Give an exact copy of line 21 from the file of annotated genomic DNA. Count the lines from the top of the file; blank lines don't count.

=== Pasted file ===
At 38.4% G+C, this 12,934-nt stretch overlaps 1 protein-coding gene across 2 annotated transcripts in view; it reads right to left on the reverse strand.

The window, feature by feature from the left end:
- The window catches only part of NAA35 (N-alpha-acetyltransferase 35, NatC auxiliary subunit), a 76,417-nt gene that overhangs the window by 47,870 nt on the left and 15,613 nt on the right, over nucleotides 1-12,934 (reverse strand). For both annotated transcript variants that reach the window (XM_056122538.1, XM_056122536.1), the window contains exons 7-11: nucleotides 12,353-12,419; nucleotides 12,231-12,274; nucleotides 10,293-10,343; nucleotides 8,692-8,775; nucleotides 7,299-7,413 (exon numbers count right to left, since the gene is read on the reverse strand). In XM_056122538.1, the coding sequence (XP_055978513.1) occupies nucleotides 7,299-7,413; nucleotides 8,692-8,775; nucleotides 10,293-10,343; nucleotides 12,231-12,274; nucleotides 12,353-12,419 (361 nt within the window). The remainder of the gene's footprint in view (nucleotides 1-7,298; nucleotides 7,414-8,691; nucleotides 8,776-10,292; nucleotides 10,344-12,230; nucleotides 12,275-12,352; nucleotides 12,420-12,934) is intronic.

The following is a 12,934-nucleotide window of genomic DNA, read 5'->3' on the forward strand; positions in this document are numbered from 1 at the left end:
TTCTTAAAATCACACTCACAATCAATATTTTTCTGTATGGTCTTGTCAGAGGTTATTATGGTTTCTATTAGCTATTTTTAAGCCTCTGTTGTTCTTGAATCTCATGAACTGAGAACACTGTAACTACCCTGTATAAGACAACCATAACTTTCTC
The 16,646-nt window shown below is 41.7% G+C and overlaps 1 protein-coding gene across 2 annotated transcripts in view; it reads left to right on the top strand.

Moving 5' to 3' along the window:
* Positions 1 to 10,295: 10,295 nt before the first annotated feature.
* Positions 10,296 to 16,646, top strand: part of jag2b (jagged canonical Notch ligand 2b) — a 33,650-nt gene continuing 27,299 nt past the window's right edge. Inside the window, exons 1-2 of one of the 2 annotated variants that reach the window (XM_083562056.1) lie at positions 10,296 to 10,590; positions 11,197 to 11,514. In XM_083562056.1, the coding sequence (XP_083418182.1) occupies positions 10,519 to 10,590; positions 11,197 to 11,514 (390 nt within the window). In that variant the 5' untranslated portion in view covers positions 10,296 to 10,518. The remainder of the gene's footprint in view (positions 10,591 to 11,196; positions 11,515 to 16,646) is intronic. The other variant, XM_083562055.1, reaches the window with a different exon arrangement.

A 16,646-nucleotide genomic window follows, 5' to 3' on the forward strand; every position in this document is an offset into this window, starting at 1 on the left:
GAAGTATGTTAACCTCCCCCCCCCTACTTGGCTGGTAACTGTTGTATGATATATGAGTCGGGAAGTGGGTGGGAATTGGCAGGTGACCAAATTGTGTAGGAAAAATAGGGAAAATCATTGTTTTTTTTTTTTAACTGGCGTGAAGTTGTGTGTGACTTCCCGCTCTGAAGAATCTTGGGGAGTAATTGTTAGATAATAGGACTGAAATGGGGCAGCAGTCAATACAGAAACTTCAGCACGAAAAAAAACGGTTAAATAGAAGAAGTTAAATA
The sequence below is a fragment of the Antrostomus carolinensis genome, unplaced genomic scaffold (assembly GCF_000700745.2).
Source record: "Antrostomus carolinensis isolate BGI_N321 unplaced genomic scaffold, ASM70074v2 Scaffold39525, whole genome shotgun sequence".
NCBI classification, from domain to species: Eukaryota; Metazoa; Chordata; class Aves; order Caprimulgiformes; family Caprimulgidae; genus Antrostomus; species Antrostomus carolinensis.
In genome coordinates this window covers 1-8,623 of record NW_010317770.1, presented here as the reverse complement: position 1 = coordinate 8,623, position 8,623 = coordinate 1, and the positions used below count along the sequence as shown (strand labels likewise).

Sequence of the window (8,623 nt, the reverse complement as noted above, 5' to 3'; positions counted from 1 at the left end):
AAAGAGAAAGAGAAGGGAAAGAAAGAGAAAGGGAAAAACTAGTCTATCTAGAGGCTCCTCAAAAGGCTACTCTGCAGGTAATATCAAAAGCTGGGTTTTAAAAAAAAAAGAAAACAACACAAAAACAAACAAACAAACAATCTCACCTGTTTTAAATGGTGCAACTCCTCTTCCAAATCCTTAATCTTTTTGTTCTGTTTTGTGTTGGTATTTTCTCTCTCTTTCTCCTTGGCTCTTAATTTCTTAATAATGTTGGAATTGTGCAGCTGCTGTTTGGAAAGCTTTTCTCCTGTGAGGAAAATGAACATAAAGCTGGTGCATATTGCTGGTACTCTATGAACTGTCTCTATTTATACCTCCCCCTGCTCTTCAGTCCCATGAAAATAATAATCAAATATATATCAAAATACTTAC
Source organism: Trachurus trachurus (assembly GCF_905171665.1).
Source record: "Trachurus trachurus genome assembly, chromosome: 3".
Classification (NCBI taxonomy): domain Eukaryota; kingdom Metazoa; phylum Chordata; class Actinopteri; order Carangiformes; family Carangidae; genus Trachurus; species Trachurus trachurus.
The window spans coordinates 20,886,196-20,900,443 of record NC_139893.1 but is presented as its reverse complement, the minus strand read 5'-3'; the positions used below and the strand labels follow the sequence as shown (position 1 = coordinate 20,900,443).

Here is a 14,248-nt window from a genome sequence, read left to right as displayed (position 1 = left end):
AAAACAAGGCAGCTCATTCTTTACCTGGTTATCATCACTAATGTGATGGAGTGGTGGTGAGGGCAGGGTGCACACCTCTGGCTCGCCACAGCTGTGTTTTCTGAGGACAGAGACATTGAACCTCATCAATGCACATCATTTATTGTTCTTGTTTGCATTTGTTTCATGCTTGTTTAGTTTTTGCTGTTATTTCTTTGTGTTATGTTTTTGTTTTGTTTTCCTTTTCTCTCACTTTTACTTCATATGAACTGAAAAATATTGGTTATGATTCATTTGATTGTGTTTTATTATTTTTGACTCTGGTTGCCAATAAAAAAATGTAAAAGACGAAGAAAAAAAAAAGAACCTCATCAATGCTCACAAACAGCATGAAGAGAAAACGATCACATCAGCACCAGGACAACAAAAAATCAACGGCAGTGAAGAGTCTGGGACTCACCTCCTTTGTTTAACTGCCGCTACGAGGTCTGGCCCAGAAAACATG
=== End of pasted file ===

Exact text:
The window spans coordinates 20,886,196-20,900,443 of record NC_139893.1 but is presented as its reverse complement, the minus strand read 5'-3'; the positions used below and the strand labels follow the sequence as shown (position 1 = coordinate 20,900,443).